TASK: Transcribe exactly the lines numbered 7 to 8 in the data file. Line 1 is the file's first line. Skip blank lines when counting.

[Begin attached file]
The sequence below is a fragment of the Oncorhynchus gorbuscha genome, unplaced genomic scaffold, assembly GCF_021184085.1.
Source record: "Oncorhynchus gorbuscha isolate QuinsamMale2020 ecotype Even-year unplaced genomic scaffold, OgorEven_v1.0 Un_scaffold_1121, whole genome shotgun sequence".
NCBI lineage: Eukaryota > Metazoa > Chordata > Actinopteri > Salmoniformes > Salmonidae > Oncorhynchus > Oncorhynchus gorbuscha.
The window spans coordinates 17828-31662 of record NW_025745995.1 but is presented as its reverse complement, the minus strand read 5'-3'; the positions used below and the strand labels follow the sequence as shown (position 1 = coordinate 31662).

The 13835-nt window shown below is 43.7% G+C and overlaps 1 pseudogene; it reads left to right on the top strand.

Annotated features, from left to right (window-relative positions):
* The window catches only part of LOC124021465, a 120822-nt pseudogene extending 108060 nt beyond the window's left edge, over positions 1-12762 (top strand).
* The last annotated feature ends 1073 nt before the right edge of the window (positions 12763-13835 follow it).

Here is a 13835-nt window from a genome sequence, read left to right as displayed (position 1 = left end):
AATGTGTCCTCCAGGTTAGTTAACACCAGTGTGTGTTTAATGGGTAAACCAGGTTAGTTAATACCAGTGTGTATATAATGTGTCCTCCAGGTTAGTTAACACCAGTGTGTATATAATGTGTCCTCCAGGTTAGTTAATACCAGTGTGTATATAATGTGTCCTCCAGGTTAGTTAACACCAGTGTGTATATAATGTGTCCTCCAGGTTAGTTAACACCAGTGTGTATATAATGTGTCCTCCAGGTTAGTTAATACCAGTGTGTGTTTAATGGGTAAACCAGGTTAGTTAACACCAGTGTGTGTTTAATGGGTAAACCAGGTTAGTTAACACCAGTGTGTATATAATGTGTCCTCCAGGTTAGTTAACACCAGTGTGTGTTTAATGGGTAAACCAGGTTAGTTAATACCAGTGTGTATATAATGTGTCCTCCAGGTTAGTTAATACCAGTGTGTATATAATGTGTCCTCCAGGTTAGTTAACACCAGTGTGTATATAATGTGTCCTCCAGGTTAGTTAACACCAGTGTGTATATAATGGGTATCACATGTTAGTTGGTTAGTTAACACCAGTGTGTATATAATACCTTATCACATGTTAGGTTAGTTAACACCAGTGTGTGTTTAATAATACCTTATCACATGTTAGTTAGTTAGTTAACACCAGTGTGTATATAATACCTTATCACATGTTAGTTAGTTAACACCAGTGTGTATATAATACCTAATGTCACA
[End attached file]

* The window catches only part of LOC124021465, a 120822-nt pseudogene extending 108060 nt beyond the window's left edge, over positions 1-12762 (top strand).
* The last annotated feature ends 1073 nt before the right edge of the window (positions 12763-13835 follow it).